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A school superintendent makes administrative decisions regarding the finances, resources, policies, and educational goals of a public school district. The job can be very demanding at times, and often requires careful reasoning, problem-solving, and communication skills. In order to become a school superintendent, someone must typically receive at least a master's degree in school administration or education, and gain several years of experience as a teacher, principal, or another type of administrator. In most school districts, a person who wants to become a school superintendent must prove to a board of trustees that he or she has a plan and is capable of handling the responsibilities of the job.
A person who decides to become a school superintendent usually has a sincere concern for the education of future generations. A number of other personal beliefs and qualities are also important in becoming an effective administrator. An individual should be comfortable working and communicating with young people, teachers, and community members. He or she must be able to make important decisions when necessary, and realize that providing quality education should come before seeking personal gains. Individuals who possess such skills and beliefs often become very successful superintendents.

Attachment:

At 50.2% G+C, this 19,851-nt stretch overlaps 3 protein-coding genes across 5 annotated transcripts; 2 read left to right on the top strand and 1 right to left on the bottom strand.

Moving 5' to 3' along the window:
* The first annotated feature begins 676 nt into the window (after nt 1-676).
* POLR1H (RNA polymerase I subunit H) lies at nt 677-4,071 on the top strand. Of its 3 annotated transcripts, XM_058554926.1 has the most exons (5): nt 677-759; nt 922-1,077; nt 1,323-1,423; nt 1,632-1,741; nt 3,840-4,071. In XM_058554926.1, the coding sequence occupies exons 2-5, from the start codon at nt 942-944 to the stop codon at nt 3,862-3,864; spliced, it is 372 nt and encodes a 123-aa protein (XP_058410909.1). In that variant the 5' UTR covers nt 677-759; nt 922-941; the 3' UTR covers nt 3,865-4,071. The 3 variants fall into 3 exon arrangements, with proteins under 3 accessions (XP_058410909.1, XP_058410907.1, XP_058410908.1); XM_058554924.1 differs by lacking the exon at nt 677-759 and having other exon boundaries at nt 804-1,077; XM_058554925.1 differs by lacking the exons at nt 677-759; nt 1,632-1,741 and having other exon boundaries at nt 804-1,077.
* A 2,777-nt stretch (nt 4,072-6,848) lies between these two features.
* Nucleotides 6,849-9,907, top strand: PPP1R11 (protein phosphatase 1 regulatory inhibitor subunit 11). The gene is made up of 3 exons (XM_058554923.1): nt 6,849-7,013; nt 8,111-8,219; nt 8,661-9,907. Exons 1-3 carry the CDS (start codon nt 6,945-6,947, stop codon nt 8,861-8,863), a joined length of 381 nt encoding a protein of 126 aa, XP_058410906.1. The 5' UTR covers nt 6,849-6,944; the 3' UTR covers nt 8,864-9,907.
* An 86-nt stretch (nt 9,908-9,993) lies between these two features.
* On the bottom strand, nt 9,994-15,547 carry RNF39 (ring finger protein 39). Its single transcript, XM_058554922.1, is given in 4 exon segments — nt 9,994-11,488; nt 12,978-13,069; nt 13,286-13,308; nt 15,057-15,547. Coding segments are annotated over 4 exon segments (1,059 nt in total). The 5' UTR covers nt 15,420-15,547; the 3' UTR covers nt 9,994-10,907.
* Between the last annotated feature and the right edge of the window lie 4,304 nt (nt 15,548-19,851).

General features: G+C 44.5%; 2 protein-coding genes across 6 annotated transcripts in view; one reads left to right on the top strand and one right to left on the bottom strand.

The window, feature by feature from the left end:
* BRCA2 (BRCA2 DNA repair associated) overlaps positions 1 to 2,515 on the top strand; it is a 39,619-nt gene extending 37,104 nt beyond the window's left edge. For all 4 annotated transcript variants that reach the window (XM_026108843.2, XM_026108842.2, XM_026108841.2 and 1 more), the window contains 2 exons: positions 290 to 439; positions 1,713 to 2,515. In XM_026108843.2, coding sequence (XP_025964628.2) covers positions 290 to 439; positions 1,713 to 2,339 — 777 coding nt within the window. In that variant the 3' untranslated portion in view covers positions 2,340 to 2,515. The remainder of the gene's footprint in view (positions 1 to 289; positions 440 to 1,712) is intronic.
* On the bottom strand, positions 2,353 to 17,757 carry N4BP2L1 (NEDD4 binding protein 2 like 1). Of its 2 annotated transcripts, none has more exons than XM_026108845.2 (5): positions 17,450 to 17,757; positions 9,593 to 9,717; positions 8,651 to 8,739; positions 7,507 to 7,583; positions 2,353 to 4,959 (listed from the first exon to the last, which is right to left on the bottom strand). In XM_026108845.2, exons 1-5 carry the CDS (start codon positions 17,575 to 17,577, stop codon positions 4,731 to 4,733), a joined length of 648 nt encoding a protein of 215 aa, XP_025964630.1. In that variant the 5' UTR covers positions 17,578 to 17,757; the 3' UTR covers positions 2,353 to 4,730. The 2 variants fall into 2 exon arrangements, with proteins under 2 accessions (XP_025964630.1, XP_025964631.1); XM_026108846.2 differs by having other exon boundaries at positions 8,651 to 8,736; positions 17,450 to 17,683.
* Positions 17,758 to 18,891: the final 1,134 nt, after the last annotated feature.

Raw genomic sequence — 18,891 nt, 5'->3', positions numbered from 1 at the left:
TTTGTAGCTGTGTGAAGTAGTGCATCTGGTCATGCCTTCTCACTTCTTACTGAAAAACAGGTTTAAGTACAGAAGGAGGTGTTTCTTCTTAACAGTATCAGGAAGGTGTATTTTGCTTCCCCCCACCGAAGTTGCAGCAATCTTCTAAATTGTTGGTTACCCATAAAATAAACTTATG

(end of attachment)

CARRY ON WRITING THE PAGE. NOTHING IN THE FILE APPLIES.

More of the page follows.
Most working school superintendents have received advanced degrees in school administration and gained experience in other education jobs. A university master's or doctoral degree program can provide a student with a broad understanding of the principles of business management, accounting, and the implementation of educational policy. In addition, a prospective superintendent has the opportunity to learn about current trends in the field and potential job opportunities following graduation.
In many districts, an individual is required to gain experience as a teacher or principal before he or she has the chance to become a school superintendent. By working with school boards, teachers and principals have the opportunity to learn about the business and political side of educational institutions. Those who hope to become superintendents can get involved with parent-teacher associations and school board activities, and begin forming important business relationships within a district.
An experienced, degree-holding professional who is ready to become a school superintendent is usually expected to prove his or her abilities to a governing board of trustees. The board reviews an applicant's previous achievements, proposed goals, reference letters, and community standing when making a decision. It is common for a new school administrator to take over duties for a probationary period, which may last anywhere from a few weeks to one year or longer. A professional who is able to prove his or her worth often goes on to enjoy a meaningful career.
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